Personally, I’m very motivated to provide an empowering example for other women. I like being able to help non-male humans feel powerful and capable and celebrated. Some of my favorite moments of this tour stemmed from interactions with women we met along the way.
I’m wary of making too much of a “deal” of being a band fronted by women. I worry that it’ll take the focus away from the music too much. But as long as it still IS a “deal,” we as a community of music-listeners have work to do. I hope that focusing on the artistry isn’t mutually exclusive from noting the significance of simply existing and performing and making loud noise and taking up space as non-men. In this context, we double as musicians and activists of a sort. As does the band’s male member, our drummer, who has chosen to be an integral part of a band with a strong feminist ethic. There are plenty of avenues to activism; plenty of different ways to further social progress. Choosing music as our primary medium for expression and creation and change speaks to how centrally important music itself is to each of us. But I digress.
One of my favorite moments was watching the brand new band Lilac Noise, who we shared a bill with in Stoke-on-Trent. We met before the show – they had amazing charisma; incredible style, and as we watched them play we learned that they had immense talent and skill as well. They told us they’d gotten the band together because they didn’t know many other women musicians in Stoke, and so they gravitated towards each other and started a project. Their show with us was their first show EVER. As we hugged them through pre-show jitters and fed them cough drops, they told us that they’d looked us up when the show was booked and watched our Audiotree sessions “legit a hundred times.”
We were so touched to share their first show with them, and to have contributed to any kind of example of possibility. After the show we all went out dancing with them and Saint Ivy, who also played the show that night and absolutely slayed; they gave us lollipops, we were confused, thought they might be drugs, but they were really just lollipops. Seriously, Stoke is awesome.
We played two shows in a row on Saturday, May 26. First was the Rock and Bowl fest in Market Drayton in the afternoon and then Cafe Totem in Sheffield in the evening. The afternoon show was pretty epic– the biggest stage we’d ever played, the first time we’d ever been on a jumbotron. The evening show in Sheffield was a completely different vibe, one we’re much more used to; a cave-like downstairs venue, jumping around with a small but rowdy crowd. After the show, a couple of women came up to us to chat. They told me the result of the Ireland abortion referendum, which I hadn’t had a chance to check, and we cheered together. They said they’d come to the show because they knew the opening bands, and when they saw the last band was fronted by women they stayed to check it out. They said watching us play became part of the way they celebrated Ireland’s pro-choice, pro-women decision. It’s really moving to have been a part of their experience of a historic moment.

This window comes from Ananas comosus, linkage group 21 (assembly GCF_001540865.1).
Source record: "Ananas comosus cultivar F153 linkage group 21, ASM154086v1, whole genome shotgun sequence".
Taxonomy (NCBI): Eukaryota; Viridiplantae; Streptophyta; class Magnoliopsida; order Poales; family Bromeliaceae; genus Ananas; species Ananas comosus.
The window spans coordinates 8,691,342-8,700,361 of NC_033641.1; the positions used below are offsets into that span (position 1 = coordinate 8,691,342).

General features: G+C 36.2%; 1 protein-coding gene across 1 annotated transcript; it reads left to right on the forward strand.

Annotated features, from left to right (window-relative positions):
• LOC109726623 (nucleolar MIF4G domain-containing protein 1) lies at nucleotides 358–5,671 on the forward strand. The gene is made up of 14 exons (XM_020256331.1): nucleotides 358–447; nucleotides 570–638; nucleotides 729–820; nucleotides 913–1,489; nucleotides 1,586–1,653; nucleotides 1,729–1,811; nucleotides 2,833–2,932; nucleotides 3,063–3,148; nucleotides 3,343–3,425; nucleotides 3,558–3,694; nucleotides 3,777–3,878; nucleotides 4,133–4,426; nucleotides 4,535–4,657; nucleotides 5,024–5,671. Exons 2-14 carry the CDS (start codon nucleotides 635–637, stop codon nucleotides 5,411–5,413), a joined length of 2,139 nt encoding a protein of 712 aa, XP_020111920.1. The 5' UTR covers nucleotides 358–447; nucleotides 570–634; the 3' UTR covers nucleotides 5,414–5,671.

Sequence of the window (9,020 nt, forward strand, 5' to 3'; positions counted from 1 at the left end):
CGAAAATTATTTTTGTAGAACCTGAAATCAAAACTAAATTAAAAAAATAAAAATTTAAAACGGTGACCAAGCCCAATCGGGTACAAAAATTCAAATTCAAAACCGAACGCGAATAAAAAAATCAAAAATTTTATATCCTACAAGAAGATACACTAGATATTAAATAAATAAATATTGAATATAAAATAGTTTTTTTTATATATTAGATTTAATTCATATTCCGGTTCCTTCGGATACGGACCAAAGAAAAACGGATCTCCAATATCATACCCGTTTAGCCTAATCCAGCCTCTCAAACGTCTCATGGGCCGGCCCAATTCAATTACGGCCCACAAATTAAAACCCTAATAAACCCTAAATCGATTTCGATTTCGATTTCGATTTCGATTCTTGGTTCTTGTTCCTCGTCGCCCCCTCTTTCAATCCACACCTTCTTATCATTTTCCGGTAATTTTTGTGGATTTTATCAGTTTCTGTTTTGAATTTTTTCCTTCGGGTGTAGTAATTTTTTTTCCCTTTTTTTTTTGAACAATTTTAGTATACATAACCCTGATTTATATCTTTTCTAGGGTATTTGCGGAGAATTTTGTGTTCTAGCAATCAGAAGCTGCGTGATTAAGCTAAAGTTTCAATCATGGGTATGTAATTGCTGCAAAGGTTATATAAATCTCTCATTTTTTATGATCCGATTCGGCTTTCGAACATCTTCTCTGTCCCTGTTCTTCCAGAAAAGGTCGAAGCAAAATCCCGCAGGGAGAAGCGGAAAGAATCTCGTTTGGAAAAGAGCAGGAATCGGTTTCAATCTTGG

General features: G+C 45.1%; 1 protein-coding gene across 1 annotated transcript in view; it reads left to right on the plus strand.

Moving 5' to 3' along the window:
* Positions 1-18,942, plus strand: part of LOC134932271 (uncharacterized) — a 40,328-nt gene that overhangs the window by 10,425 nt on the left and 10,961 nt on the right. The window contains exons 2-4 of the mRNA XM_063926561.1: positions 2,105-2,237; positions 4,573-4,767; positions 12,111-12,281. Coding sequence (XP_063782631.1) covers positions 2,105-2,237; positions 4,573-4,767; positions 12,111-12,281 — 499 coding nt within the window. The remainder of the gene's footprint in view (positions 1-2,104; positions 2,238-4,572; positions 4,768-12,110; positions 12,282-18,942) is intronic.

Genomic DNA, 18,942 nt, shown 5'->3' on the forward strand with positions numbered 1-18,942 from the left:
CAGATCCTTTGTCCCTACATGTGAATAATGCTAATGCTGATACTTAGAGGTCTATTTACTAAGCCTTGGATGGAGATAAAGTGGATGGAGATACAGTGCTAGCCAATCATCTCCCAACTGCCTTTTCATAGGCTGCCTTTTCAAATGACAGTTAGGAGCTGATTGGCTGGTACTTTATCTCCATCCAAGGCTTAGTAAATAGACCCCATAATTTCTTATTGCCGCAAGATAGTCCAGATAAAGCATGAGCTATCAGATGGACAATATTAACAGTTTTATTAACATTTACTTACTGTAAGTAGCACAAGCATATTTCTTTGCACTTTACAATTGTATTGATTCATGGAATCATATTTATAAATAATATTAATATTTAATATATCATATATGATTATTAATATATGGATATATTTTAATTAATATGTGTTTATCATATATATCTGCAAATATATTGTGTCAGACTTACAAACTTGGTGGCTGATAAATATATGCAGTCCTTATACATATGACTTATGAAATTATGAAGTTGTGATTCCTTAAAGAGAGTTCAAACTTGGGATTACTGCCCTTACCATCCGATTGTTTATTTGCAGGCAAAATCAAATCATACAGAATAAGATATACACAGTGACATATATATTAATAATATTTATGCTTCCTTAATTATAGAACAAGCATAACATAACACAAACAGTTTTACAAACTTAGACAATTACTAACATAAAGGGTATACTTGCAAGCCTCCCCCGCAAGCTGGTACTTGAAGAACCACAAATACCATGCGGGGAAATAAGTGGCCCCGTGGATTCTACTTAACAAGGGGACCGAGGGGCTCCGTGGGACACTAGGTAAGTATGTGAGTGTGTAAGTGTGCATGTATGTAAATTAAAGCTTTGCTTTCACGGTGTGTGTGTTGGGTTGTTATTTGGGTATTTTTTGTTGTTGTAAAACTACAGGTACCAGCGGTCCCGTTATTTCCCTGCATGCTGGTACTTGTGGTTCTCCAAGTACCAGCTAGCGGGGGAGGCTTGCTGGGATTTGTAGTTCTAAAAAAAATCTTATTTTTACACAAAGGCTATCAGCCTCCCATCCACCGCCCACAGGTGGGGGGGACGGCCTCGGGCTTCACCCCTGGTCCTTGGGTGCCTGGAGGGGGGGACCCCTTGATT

We saw tons of bands with women musicians on this tour that we truly loved; Sit Down from Brighton is a standout, really the entire Brighton lineup was killer. Lilac Noise from Stoke who we mentioned before, Par Scintilla from Leeds, Charli White in Manchester (the guitarist is incredible!), Vaudevue and Hot Raisin in Norwich, Lime in Guildford, Lazybones and PROM in London. We’re so thrilled to have played with so many fantastic bands.
At home in Brooklyn, there are tons of amazing musicians of all genders thriving in the music scene. When we leave the bubble of a big, diverse city, it hits me more often that what we’re doing can be really meaningful to other aspiring musicians, especially women and girls. One especially poignant moment was when three young women came up to us after our show in Northhampton. They said they’d never seen a rock band fronted by women before, and that seeing us made them want to start their own band. To that we all say, hell yes. HELL YES.
START YOUR BANDS, BABES.